Slowing economic growth in Europe and in emerging markets such as China is expected to have hurt corporate performance in the fourth quarter, as reporting season unofficially kicks off next week in the U.S.
First at bat is Alcoa Inc., whose results on Jan. 9 are expected to set a negative tone, after the company announced Thursday that it will close 12 per cent of its global smelting capacity. The aluminum giant's customers – from beverage producers to aircraft manufacturers – have been cutting demand in response to weaker economic conditions in Europe and Asia, leaving Alcoa with high inventory in an environment of falling aluminum prices. As a result, expectations for Alcoa have plummeted over the last month, and many analysts now expect that the Pittsburgh-based company will post a fourth-quarter loss.
Broad market expectations have suffered a similar downward trend. On Oct. 3, the consensus estimate for fourth-quarter earnings growth was 14.6 per cent. Today, it is just 7.5 per cent, despite the fact that third-quarter results topped analysts' forecasts.
This decline in confidence is the fastest in three years, and if the new forecasts prove accurate, the last three months of 2011 will represent the first quarter of single-digit earnings growth after eight consecutive quarters of double- and even triple-digit increases, according to Ed Yardeni, president and chief investment strategist of Yardeni Research Inc.
Numerous forces appear to be weighing down expectations, including weaker global demand. Even as the U.S. economy shows signs of recovery, the outlook for Europe and emerging markets has been softening. Many now think that Europe might have already slipped back into recession.
In addition, higher energy prices – up 9 per cent in 2011 – and a strong U.S. currency are acting as a drag on performance. About 15 per cent of revenues among members of the S&P 500 index come from overseas operations, said Sam Stovall, chief investment strategist at Standard & Poor's in New York.
The effect of these headwinds has already been seen on the Street. Negative revisions to fourth-quarter guidance have outpaced positive ones by a factor of 2.5 to 1.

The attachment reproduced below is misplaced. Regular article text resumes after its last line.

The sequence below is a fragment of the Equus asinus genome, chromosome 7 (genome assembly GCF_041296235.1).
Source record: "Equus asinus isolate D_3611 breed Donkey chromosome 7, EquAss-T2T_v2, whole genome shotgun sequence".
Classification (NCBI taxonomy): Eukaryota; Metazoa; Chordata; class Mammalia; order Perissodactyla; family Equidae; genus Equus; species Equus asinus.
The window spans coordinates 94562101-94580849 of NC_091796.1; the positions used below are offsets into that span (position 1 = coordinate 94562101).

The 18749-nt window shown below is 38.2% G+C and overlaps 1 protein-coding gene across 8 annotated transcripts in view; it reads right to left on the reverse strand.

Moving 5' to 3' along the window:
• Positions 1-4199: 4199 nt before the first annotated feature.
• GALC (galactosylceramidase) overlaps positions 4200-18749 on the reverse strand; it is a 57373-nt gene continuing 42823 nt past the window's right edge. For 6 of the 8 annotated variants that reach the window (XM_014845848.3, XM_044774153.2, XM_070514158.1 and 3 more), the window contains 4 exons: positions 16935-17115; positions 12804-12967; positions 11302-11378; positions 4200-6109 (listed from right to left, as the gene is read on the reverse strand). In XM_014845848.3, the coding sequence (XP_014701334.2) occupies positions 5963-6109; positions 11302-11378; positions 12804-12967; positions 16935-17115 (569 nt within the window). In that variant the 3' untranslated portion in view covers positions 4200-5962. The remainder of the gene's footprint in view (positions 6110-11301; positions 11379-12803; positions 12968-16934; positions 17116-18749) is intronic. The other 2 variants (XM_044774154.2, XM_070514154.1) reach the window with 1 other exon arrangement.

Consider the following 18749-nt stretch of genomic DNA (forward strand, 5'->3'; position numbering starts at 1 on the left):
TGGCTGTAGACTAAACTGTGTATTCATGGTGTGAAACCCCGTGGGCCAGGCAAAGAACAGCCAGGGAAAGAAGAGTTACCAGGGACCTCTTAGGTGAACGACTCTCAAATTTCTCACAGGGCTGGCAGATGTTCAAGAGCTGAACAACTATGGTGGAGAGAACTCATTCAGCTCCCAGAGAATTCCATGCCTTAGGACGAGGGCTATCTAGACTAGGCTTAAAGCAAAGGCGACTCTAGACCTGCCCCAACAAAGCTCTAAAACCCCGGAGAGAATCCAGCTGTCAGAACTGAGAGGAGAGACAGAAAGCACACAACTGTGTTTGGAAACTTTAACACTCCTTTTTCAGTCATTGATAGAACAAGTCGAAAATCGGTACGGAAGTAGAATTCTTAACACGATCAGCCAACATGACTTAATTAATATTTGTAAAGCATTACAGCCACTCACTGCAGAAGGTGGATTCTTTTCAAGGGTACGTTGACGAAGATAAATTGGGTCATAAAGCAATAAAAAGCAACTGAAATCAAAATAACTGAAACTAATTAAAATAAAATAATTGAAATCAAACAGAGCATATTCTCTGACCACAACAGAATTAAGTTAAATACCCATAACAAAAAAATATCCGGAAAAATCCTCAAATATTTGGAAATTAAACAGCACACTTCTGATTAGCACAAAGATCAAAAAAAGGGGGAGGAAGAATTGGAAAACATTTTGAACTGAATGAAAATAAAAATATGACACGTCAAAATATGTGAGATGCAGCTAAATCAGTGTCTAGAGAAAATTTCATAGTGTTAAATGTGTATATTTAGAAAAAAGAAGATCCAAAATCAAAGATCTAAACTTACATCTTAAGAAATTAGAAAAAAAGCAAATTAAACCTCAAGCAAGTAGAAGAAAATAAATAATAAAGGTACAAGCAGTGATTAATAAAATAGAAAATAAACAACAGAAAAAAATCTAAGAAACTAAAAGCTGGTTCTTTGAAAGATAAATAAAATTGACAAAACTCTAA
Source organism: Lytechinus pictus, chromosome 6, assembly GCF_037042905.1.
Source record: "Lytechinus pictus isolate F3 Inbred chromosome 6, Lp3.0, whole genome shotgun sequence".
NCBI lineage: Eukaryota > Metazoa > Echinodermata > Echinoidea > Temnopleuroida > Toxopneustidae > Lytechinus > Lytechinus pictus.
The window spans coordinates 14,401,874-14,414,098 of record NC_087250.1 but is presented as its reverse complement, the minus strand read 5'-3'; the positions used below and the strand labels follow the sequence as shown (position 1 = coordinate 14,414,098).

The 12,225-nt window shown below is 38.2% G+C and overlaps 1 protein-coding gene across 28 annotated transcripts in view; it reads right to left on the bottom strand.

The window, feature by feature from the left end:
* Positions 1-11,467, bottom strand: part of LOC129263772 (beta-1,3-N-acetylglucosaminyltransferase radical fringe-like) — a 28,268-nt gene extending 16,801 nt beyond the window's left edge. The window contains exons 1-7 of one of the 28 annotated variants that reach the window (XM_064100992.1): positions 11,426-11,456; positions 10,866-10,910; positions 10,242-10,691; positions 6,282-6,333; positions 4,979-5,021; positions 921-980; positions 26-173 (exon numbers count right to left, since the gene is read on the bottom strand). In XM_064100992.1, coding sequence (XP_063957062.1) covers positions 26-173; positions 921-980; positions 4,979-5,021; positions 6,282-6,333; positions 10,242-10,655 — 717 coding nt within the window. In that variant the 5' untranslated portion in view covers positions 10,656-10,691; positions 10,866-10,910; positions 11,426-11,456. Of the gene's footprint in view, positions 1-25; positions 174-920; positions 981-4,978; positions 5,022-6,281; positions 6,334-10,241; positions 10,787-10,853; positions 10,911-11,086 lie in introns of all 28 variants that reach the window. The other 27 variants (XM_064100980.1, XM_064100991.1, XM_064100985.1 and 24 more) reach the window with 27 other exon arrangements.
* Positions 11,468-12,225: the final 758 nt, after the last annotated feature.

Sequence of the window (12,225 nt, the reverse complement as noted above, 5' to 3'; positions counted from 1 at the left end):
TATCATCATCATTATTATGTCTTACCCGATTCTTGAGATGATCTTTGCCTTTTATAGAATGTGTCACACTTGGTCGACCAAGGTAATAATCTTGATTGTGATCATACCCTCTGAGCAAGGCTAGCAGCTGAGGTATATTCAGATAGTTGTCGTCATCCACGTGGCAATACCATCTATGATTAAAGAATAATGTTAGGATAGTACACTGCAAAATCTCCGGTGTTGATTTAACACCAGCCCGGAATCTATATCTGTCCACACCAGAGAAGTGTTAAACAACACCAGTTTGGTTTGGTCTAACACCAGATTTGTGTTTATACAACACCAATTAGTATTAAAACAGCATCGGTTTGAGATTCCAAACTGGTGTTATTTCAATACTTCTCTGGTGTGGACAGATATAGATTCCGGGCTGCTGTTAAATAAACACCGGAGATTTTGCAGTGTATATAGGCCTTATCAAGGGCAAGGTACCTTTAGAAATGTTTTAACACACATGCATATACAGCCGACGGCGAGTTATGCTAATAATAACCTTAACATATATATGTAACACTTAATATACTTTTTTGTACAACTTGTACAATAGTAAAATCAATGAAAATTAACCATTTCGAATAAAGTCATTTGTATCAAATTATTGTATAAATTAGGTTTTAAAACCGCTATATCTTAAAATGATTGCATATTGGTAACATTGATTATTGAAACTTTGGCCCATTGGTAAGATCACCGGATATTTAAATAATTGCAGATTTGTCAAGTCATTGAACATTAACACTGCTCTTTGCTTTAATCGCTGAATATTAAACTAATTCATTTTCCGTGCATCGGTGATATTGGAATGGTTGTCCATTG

On Thursday, J.C. Penney Co. cut its profit forecast for the end of 2011, citing weak holiday sales. Among other companies that have lowered guidance for the three-month period are Intel Corp., DuPont & Co., Corning Inc., Altera Corp. and Texas Instruments Inc.
But Mr. Stovall said it's important to remember that analysts have been a bearish group this year and their expectations going into each prior quarter in 2011 proved to be substantially below what companies actually delivered. In the third quarter, for example, S&P 500 companies reported an average increase in earnings of 17.5 per cent, compared with consensus expectations as low as 12.5 per cent.
"I wouldn't be surprised if earnings came in better than expected," he said. "But I would be incredibly surprised if they ended up equalling what we saw in the third quarter."
Relatively weak earnings growth in the last three months of the year is unlikely to depress stock prices further, Mr. Stovall added. S&P 500 companies are trading at an average price-to-earnings multiple of only 12.7, which represents a 29-per-cent discount to the 18 multiple they have averaged since 1988, he said.
Higher oil prices will likely make energy stocks the stars of the fourth quarter. The consensus among analysts is for earnings-per-share growth of 24 per cent, although that figure is a far cry from the 62-per-cent rise registered in the third quarter.
Financials are expected to book the second-best performance, posting earnings-per-share growth of 10 per cent, thanks in part to the freeing up of reserves that regulators had earlier mandated.
The telecommunication sector is expected to deliver the worst performance, reporting a decline in earnings-per-share of almost 12 per cent. Thanks to their stable cash flows and rich dividends, telecom stocks proved the favourite of equity investors seeking safety and income in 2011, surging about 20 per cent through the year.
"Sometimes people do irrational things when they are worried about the markets," Mr. Stovall said.